Author Topic: Splinters  (Read 4494 times)

Offline Darren

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Splinters
« on: December 07, 2008, 07:06:59 AM »
How do you guys keep metal splinters out of your fingers?

Or is it just an occupational hazard !!!   :borg:
You will find it a distinct help… if you know and look as if you know what you are doing. (IRS training manual)

bogstandard

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Re: Splinters
« Reply #1 on: December 07, 2008, 09:21:09 AM »
Darren,

Over the years you tend to get crocodile like skin on your hands and that cuts the risk of high penetration. That is one of the ways you get out of doing the washing up, just tell SWMBO that it is a workshop health risk by having too soft skin.

Always avoid handling swarf, a brass needle under your skin will turn into a puss filled rotting mass in a couple of days, so any skin penetration must be removed as soon as possible. I always wear silicon fingered, fabric backed lightweight ones for moving metal swarf about, in fact for all jobs in the shop where it is advisable and safe to use. The modern day ones are much more preferable and just as penetration resistant as the old hard leather ones. Make yourself a metal scraper and hook for moving swarf about when machining, NEVER touch swarf while the machine is in operation, even with a hook or scraper, even a thin curl can easily slice a finger off or tangle up and pull your extremities into the machine.

More accidents and wounds are caused in the workshop with swarf than anything else.

My father worked most of his life making railway engine wheels and doing large steam hammer forging. Even ten years after he retired, bits of metal embedded under his skin in all sorts of positions around his body, would cause him problems when eventually they started to come to the surface. Put it this way, he didn't need to take iron supplement tablets.

Don't let it get in there in the first place.

John

Offline Brass_Machine

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Re: Splinters
« Reply #2 on: December 07, 2008, 10:28:40 AM »
Darren,

John has really good points. I will just add one onto it. I keep a small cheapo paint brush near my mill and lathe to dust of pieces or the machine as needed (never when the machine is working tho).

Eric
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Offline sbwhart

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Re: Splinters
« Reply #3 on: December 18, 2008, 09:20:54 AM »
 :offtopic: It was Johns dad that kept me awake at night when I was a baby  :( I was born in Forge St and that steam hammer use to shake the house, when it started off people made a grab for their clocks before they fell off the shelve.

Back On topic:- Ho to hell with it I can't think af anything sensible to add  :scratch: Except that splitters can cause big trouble my wife once got a piece of swarf stuck in her foot that I'd carried into the house on my shoes, that caused me no end of griefe  :wack:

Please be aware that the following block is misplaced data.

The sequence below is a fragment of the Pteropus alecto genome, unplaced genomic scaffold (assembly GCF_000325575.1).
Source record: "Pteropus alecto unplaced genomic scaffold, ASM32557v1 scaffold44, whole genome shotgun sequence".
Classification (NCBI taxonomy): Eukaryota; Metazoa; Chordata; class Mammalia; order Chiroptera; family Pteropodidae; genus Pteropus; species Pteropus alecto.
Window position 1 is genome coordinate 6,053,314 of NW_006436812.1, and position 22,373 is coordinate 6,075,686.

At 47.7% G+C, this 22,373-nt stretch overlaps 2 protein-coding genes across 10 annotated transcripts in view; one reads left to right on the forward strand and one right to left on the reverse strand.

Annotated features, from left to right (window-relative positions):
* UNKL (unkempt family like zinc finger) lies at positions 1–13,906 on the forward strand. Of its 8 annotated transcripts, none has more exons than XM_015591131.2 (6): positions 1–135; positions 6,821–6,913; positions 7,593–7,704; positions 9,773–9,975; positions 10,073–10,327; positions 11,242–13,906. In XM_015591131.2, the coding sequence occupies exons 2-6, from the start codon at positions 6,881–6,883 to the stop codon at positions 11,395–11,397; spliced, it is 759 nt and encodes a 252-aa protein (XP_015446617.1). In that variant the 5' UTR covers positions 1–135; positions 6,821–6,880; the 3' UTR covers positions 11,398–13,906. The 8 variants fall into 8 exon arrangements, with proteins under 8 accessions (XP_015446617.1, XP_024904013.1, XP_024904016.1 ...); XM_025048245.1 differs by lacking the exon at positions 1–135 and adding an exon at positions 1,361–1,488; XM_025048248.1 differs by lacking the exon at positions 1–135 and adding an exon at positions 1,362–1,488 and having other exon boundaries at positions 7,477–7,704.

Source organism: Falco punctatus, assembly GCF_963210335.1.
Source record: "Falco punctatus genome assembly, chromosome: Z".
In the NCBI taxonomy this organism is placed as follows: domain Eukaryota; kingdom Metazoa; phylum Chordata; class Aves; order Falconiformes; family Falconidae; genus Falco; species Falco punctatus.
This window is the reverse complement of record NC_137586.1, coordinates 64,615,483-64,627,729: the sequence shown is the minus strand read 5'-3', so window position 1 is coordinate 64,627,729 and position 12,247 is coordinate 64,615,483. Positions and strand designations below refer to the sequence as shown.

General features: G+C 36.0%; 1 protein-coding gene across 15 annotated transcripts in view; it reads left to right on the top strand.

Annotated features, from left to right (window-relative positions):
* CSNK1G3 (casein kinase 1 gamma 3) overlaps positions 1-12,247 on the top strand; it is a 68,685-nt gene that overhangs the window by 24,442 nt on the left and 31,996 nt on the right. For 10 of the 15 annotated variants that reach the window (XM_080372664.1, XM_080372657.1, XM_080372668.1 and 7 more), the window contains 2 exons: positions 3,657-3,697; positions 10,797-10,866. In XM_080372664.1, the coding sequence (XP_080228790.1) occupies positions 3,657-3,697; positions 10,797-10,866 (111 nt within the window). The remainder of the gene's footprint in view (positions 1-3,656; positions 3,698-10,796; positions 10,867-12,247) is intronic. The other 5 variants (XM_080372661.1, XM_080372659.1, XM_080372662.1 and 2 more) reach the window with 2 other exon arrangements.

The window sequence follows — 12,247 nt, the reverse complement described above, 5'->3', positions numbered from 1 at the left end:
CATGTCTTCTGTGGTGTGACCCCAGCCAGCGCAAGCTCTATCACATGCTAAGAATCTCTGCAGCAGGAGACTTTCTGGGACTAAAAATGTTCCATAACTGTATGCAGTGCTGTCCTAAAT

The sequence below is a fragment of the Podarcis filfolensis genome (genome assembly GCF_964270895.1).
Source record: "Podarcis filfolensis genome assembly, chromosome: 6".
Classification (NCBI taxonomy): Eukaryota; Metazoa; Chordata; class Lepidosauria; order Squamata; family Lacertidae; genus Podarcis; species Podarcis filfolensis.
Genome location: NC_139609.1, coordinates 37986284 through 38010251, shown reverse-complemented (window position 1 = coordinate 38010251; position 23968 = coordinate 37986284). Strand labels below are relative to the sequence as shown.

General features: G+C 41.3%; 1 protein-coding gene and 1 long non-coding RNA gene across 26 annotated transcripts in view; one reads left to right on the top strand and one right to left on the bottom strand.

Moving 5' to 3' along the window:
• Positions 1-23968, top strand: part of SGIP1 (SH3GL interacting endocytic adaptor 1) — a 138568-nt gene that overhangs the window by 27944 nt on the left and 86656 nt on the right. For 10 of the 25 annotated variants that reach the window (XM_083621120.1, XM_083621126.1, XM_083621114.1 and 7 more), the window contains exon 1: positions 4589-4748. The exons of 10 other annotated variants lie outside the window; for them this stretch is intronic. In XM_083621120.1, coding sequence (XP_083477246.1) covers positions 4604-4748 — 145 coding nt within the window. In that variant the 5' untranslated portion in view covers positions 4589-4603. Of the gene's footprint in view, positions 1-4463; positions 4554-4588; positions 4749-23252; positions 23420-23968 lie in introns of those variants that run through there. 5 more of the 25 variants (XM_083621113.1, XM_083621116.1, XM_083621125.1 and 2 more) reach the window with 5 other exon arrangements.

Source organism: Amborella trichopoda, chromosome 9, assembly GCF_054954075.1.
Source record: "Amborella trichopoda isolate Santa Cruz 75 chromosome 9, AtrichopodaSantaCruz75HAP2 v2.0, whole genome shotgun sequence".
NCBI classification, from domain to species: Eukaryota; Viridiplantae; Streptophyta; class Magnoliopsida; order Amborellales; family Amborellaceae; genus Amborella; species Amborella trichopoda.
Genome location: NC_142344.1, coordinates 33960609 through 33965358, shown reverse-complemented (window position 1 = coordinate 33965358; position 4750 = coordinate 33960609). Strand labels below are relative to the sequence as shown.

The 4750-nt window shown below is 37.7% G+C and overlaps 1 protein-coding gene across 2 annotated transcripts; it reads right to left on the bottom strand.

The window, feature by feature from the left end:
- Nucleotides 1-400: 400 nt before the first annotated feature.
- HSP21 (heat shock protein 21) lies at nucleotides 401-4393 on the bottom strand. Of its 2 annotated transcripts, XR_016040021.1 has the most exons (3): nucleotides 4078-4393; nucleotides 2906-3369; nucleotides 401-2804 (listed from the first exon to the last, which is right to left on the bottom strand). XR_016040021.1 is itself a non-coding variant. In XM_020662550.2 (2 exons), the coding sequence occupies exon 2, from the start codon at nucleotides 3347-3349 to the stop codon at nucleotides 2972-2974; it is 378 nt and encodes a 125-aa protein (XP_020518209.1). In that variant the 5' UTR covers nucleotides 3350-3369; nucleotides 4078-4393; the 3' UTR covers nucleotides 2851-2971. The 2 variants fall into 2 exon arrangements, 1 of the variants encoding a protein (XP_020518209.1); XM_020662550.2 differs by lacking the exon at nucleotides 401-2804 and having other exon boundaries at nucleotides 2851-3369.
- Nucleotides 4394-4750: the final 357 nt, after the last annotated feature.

Have fun

Stew
A little bit of clearance never got in the road
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Location:- Crewe Cheshire

bogstandard

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Re: Splinters
« Reply #4 on: December 18, 2008, 10:11:09 AM »
This bit is way  :offtopic:

During WW2, my father was seriously wounded when a piece of shrapnel hit him in his left temple.

It was for that reason he went to work in the forge after his demob, the heavy noise sounds didn't bother him for some reason. There were hundreds of people that must have worked around that shop that were sent permanently deaf, because then there was no health and safety as such.

Nowadays, you only have to have someone fart too loud and everyone has to wear ear protection.

And yes Stewart, I had trouble sleeping when I stayed with my grandmother at the back of Crewe Railway Works in the now gone Lincoln Street.

John

Offline Rog02

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Re: Splinters
« Reply #5 on: December 24, 2008, 02:04:24 AM »
Callus' and more callus!

The "chip brushes" are a good idea and one of those magnetic "picker upper thingies". 

I am a rather big fan of the "Mechanix Wear" style gloves except when welding or soldering.  Most are made with synthetic leather that melts (however they are machine washable which is nice).  For hot work or when handling especially sharp sheet metal I switch off to a similar style glove with leather palms.

 :offtopic:
The large local bumper replating operation here, hires all their power hammer operators from a program with the local school for the deaf.  The totally deaf have no fear of hearing loss so they make ideal candidates to teach metal straightening to.  They also can communicate amidst the noise easily.  They still wear hearing protection to avoid nerve damage to the sensitive balance mechanism of the inner ear however.
Roger
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Offline Stilldrillin

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Re: Splinters
« Reply #6 on: December 24, 2008, 08:47:26 AM »
Nearly 3 years retired, still a few bits of steel surfacing. Still fetch `em out with a sharpened hacksaw blade, as all those years previous.......

One bit on the back of me hand was being difficult. just couldn`t dig it out!

Herself made me see Doc...... It`s only a splinter..... ?